What is peculiar about the Goods and Services Tax (GST) among the entire gamut of economic reforms? From an 18-year-delay to premature birth amid political haste followed by Gujarat election-driven rollbacks, the GST has always been a political event, far from being an economic hit.
Going by its trajectory, the GST can be called the most politically cursed reform in India since the beginning of economic liberalisation. The GST, which survived its first year amid pompous publicity, is now encountering fresh political curses, which may hamper its revival.
On its first birthday, the GST encounters a fundamental challenge. As India is perennially marred by massive tax evasion, the GST was a reform aimed at enhancing tax compliance as a core premise. From merger of multiple taxes to elaborate IT-based system, the GST was aimed at bringing every businesses under the tax net to insure better revenue via better compliance.
Despite the government shifting goalposts in the past one year, the GST failed to crack the compliance-revenue code for its success. As the government looks ahead at a rigorous election season, the massive non-compliance under GST has become a bigger political enigma.
A cursed reform — Goods and Services Tax
With over one crore registered assesses, only 64 lakh are filing GST returns and most of them are those migrated from the earlier set-up. Not surprising that the GST collections failed to meet the target in FY18. In the past one year, the GST has undergone over 350 changes after a hasty launch and rushed (last year before Gujarat polls) rollbacks, thus signing multiple death warrants for its basic premise of enhancing tax base on the back of full-fledged tax compliance. The GST has hit the revenues of Centre, more so of states where revenue bureaucracy is struggling to find its way under the new tax regime.
The government has set an aggressive GST collection target for FY19, implying a monthly run rate of Rs 1.16 lakh crore (30 per cent higher than FY18) against the monthly collection of Rs 90,000 crore in FY18. Since states are lagging significantly against their budgets, the Centre has to allocate a larger proportion of the unallocated IGST over the next few months, thereby lowering the CGST collections.
GST is a tax reform and it was supposed to yield at least an optimum level of revenues against the previous one, if not better. The lofty targets of ease of doing business and formalisation of economy can wait, but not the bleeding treasury.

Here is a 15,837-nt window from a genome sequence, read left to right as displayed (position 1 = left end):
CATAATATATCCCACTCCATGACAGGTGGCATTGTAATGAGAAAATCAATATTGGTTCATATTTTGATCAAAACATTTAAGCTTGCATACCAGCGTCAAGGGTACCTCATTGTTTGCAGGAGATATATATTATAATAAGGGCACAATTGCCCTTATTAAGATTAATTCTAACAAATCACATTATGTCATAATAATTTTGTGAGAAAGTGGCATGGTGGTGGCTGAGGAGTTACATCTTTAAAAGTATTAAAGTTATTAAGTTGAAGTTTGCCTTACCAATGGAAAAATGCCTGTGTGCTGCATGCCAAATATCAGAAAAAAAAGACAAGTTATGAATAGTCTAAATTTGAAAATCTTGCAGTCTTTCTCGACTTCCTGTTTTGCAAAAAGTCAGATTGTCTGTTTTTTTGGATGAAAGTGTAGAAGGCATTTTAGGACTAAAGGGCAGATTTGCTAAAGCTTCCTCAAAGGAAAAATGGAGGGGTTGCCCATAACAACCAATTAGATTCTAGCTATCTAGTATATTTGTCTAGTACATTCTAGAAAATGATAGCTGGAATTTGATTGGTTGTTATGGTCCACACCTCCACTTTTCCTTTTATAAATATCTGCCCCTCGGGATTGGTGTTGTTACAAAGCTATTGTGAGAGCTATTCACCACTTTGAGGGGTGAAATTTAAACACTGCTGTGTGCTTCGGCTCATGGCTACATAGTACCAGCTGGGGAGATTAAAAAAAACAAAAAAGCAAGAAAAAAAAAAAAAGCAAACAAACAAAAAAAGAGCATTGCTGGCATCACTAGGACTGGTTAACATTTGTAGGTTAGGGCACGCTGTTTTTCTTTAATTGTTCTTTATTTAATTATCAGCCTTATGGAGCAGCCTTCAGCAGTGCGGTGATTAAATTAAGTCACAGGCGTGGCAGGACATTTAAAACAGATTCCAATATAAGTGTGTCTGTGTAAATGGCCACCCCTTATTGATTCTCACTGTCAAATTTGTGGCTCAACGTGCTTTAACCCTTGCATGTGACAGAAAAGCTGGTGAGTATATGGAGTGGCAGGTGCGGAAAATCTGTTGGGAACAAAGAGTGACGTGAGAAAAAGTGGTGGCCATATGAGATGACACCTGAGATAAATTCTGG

In its second year, GST needs aggressive compliance in order to showcase its first tangible success and save India from a fiscal crisis. This is where fresh political risks loom large.
1) After an initial failed attempt, the state-wise phased implementation of interstate e-way bill has remained more or less smooth so far. However, politics has come into play with the implementation of e-way bill for intra-state (within the state boundaries) movements of goods.
As elections approach, most of the states have started flouting GST norms by enhancing the threshold exemption from e-way bills for movement of goods within the state.
2) Owing to the frequent changes and exemptions, multiple challenges lurk around surveillance. Despite smooth roll-out of e-way bill, on-ground checks/inspection by officials is yet to pick up. Under-invoicing is still rampant among those in informal trade.
The government is staring at several electoral risks because of GST.
The government has set up a new unit — the Directorate General of GST Intelligence (DGSTI), which is empowered to keep an eye on tax compliance as part of its plans to crackdown on evaders and invoke anti-profiteering measures. There will be at least one unit of DGSTI in each state, which will replace the existing Directorate General of Central Excise Intelligence (DGCEI).
The GSTN has planned "360-degree" profiling of taxpayers for early detection of fraud as it seeks to transform into an end-to-end platform for checking GST evasion, from being just a tax-collection portal.
The GST has no dearth of bells for evasive cats, and big data-powered mandarins are poised to launch massive long-term drives against evaders, subject to their masters' courage, of course.
3) The GST is the only reform in recent memory which has been forced back to design table so quickly. It has to be reformed both at conceptual (review of multi-rate structure, bringing petro fuels and real estate under it) and operational (GSTR, tweaking GSTN software) levels to become a genuine reform.
However, government finances cannot get better without effective tax compliance, the reforms will remain elusive till 2019.
Politics is GST’s biggest nemesis. It has blocked it for years, then pushed it in haste before rolling it back to the uninspiring status. GST was expected to become a tax compliance charisma, but thanks to politics, it turned into a surveillance disaster.
Now on its first anniversary, when the GST struggles for survival as a genuine reform, the government stares at several electoral risks.